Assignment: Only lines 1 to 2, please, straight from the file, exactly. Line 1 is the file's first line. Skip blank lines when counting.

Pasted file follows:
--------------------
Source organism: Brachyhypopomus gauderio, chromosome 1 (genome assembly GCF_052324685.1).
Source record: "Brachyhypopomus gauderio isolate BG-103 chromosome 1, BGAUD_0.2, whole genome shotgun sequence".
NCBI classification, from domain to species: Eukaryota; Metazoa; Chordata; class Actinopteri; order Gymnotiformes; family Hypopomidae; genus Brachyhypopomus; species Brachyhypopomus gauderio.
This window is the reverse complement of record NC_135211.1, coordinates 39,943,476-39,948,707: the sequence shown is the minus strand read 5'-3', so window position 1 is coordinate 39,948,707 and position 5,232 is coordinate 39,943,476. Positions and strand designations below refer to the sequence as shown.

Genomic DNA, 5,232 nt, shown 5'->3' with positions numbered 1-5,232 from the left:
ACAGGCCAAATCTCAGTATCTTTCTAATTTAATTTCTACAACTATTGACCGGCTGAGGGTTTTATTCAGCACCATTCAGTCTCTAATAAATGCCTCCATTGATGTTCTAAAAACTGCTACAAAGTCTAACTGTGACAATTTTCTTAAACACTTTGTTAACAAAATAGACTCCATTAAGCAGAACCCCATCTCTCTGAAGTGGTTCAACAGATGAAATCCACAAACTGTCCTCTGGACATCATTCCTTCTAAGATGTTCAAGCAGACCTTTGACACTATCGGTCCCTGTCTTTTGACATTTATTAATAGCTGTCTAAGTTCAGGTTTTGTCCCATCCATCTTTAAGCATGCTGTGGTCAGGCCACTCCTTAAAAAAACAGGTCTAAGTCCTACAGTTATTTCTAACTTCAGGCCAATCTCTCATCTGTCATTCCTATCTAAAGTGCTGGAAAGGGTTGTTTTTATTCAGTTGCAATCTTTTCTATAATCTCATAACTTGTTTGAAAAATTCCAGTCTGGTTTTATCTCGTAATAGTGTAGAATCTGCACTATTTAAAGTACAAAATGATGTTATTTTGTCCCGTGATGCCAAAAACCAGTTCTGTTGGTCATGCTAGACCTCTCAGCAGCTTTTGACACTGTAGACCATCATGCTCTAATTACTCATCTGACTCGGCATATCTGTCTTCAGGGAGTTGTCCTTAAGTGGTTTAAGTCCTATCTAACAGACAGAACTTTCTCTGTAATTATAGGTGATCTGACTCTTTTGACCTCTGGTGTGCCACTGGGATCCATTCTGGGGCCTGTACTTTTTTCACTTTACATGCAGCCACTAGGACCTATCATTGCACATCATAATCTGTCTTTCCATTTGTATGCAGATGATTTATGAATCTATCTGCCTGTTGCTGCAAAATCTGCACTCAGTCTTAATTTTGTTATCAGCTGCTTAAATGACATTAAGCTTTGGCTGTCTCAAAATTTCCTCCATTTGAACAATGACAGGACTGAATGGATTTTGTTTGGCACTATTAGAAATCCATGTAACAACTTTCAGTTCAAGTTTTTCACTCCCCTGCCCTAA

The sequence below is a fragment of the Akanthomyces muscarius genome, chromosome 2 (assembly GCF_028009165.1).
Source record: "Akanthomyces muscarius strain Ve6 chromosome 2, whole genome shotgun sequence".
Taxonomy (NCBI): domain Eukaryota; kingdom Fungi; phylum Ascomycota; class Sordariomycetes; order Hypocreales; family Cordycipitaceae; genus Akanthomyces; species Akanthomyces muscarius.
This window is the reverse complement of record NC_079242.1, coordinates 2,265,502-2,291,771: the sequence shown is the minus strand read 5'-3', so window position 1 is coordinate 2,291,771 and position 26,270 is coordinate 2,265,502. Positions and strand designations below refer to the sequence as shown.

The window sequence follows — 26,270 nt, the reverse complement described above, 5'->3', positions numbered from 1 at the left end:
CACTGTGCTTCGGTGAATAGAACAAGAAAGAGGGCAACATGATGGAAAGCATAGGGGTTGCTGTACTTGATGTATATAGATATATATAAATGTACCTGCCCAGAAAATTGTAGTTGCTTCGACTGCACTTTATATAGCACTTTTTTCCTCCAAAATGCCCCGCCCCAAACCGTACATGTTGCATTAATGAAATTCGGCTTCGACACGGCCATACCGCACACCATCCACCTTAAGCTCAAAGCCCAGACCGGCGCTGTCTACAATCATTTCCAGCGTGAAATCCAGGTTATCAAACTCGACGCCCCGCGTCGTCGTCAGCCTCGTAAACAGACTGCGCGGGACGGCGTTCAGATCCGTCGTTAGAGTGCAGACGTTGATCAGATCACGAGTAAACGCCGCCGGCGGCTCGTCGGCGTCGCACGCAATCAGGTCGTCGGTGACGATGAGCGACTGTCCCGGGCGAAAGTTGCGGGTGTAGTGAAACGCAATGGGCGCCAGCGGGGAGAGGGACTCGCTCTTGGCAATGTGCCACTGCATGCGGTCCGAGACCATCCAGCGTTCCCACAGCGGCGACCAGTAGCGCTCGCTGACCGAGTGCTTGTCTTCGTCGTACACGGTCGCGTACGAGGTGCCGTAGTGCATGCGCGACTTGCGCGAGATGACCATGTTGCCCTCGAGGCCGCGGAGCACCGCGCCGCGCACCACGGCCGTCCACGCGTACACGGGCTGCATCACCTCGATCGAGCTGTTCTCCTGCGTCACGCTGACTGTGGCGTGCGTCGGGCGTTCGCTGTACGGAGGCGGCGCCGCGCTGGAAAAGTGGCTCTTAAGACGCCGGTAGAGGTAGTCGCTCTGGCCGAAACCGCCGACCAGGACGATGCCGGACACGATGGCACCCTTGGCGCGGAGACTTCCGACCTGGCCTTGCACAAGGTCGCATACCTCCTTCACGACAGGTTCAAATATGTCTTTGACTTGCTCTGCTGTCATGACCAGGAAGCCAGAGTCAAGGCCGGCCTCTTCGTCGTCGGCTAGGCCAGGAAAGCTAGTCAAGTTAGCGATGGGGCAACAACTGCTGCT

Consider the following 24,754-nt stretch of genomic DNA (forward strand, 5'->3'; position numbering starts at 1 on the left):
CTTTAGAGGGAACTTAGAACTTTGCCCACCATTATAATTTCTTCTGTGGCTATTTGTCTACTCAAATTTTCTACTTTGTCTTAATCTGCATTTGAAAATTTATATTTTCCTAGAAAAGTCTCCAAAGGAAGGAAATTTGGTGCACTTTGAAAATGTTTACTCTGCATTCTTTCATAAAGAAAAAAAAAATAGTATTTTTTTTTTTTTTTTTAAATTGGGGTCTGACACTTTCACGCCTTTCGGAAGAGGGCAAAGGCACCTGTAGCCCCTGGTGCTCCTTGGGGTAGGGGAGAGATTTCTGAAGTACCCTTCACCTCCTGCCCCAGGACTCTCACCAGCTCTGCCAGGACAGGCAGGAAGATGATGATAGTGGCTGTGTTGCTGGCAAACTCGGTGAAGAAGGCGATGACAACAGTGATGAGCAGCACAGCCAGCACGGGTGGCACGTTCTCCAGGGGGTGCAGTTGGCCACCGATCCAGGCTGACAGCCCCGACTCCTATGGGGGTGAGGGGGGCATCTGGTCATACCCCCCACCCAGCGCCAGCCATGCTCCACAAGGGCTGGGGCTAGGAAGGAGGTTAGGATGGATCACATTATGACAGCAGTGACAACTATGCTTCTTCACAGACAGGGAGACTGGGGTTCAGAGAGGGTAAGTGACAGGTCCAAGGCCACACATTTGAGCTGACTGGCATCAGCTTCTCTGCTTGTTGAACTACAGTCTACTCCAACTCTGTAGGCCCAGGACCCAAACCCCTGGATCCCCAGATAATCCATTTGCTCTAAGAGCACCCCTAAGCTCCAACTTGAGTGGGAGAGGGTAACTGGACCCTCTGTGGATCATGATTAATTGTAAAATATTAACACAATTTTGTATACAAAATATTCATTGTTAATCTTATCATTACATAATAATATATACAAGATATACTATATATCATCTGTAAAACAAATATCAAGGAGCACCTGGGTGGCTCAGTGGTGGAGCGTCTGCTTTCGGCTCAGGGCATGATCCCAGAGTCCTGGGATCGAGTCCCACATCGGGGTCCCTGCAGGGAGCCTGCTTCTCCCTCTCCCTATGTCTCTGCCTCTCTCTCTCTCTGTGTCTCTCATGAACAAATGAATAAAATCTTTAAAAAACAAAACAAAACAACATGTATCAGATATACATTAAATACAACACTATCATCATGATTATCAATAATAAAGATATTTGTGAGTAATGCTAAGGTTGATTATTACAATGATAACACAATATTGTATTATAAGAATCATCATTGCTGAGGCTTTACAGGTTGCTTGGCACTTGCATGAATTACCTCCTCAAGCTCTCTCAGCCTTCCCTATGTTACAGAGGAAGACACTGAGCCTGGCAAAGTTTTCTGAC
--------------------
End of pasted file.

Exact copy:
Source organism: Brachyhypopomus gauderio, chromosome 1 (genome assembly GCF_052324685.1).
Source record: "Brachyhypopomus gauderio isolate BG-103 chromosome 1, BGAUD_0.2, whole genome shotgun sequence".